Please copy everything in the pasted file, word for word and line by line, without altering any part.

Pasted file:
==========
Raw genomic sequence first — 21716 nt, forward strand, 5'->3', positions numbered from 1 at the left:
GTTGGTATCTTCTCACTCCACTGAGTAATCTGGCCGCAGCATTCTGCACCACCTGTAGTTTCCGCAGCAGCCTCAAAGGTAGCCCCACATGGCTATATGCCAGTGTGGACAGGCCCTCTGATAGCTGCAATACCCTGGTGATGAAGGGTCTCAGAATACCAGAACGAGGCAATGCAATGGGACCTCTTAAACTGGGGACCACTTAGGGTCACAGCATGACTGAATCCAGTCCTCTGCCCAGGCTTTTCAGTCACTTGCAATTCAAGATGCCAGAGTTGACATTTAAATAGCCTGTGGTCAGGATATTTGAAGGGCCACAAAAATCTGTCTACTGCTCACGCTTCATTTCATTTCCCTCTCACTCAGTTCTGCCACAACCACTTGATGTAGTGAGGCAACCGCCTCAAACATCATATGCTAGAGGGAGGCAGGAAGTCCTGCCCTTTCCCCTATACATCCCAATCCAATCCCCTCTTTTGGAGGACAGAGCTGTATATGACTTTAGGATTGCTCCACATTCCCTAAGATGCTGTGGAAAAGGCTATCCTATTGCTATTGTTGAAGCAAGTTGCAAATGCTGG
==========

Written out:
Raw genomic sequence first — 21716 nt, forward strand, 5'->3', positions numbered from 1 at the left:
GTTGGTATCTTCTCACTCCACTGAGTAATCTGGCCGCAGCATTCTGCACCACCTGTAGTTTCCGCAGCAGCCTCAAAGGTAGCCCCACATGGCTATATGCCAGTGTGGACAGGCCCTCTGATAGCTGCAATACCCTGGTGATGAAGGGTCTCAGAATACCAGAACGAGGCAATGCAATGGGACCTCTTAAACTGGGGACCACTTAGGGTCACAGCATGACTGAATCCAGTCCTCTGCCCAGGCTTTTCAGTCACTTGCAATTCAAGATGCCAGAGTTGACATTTAAATAGCCTGTGGTCAGGATATTTGAAGGGCCACAAAAATCTGTCTACTGCTCACGCTTCATTTCATTTCCCTCTCACTCAGTTCTGCCACAACCACTTGATGTAGTGAGGCAACCGCCTCAAACATCATATGCTAGAGGGAGGCAGGAAGTCCTGCCCTTTCCCCTATACATCCCAATCCAATCCCCTCTTTTGGAGGACAGAGCTGTATATGACTTTAGGATTGCTCCACATTCCCTAAGATGCTGTGGAAAAGGCTATCCTATTGCTATTGTTGAAGCAAGTTGCAAATGCTGG